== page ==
An Austrian Maerchen tells of a stately fir, in which there sits a fairy
maiden waited on by dwarfs, rewarding the innocent and plaguing the
guilty; and there is the German song of the maiden in the pine, whose
bark the boy splits with a gold and silver horn. Stories again are
circulated in Sweden, among the peasantry, of persons who by cutting a
branch from a habitation tree have been struck with death. Such a tree
was the "klinta tall" in Westmanland, under which a mermaid was said to
dwell. To this tree might occasionally be seen snow-white cattle driven
up from the neighbouring lake across the meadows. Another Swedish legend
tells us how, when a man was on the point of cutting down a juniper tree
in a wood, a voice was heard from the ground, saying, "friend, hew me
not." But he gave another stroke, when to his horror blood gushed from
the root. Then there is the Danish tradition relating to the
lonely thorn, occasionally seen in a field, but which never grows
larger. Trees of this kind are always bewitched, and care should be
taken not to approach them in the night time, "as there comes a fiery
wheel forth from the bush, which, if a person cannot escape from, will
In modern Greece certain trees have their "stichios," a being which has
been described as a spectre, a wandering soul, a vague phantom,
sometimes invisible, at others assuming the most widely varied forms. It
is further added that when a tree is "stichimonious" it is dangerous for
a man, "to sleep beneath its shade, and the woodcutters employed to cut
it down will lie upon the ground and hide themselves, motionless, and
holding their breath, at the moment when it is about to fall, dreading
lest the stichio at whose life the blow is aimed with each stroke of the
axe, should avenge itself at the precise moment when it is
Turning to primitive ideas on this subject, Mr. Schoolcraft mentions an
Indian tradition of a hollow tree, from the recesses of which there
issued on a calm day a sound like the voice of a spirit. Hence it was
considered to be the residence of some powerful spirit, and was
accordingly deemed sacred. Among rude tribes trees of this kind are held
sacred, it being forbidden to cut them. Some of the Siamese in the same
way offer cakes and rice to the trees before felling them, and the
Talein of Burmah will pray to the spirit of the tree before they begin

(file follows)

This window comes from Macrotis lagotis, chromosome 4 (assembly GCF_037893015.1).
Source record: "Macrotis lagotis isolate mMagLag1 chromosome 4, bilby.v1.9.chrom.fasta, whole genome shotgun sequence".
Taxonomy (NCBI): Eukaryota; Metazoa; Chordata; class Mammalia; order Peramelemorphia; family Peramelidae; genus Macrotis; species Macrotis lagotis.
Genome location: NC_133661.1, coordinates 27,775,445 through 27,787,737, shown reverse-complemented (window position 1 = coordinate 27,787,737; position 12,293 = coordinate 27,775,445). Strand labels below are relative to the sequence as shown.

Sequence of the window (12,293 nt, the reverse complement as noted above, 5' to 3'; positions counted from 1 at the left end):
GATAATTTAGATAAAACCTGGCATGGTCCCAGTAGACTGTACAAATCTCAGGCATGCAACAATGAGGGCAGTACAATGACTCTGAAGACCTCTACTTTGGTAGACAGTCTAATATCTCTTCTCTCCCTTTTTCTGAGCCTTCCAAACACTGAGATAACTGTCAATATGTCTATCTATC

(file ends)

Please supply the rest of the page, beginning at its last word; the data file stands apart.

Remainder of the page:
to cut the tree down. Likewise in the Australian bush demons whistle
in the branches, and in a variety of other eccentric ways make their
presence manifest--reminding us of Ariel's imprisonment:
"Into a cloven pine; within which rift
Imprison'd, thou didst painfully remain,
A dozen years; ...
... Where thou didst vent thy groans,
As fast as mill-wheels strike."
Similarly Miss Emerson, in her "Indian Myths" (1884, p. 134), quotes the
story of "The Two Branches":
"One day there was a great noise in a tree under which Manabozho was
taking a nap. It grew louder, and, at length exasperated, he leaped into
the tree, caught the two branches whose war was the occasion of the din,
and pulled them asunder. But with a spring on either hand, the two
branches caught and pinioned Manabozho between them. Three days the god
remained imprisoned, during which his outcries and lamentations were the
subject of derision from every quarter--from the birds of the air, and
from the animals of the woods and plains. To complete his sad case, the
wolves ate the breakfast he had left beneath the tree. At length a good
bear came to his rescue and released him, when the god disclosed his
divine intuitions, for he returned home, and without delay beat his
Furthermore, we are told of the West Indian tribes, how, if any person
going through a wood perceived a motion in the trees which he regarded
as supernatural, frightened at the prodigy, he would address himself to
that tree which shook the most. But such trees, however, did not
condescend to converse, but ordered him to go to a boie, or priest, who
would order him to sacrifice to their new deity. From the same
source we also learn how among savage tribes those plants that
produce great terrors, excitement, or a lethargic state, are supposed to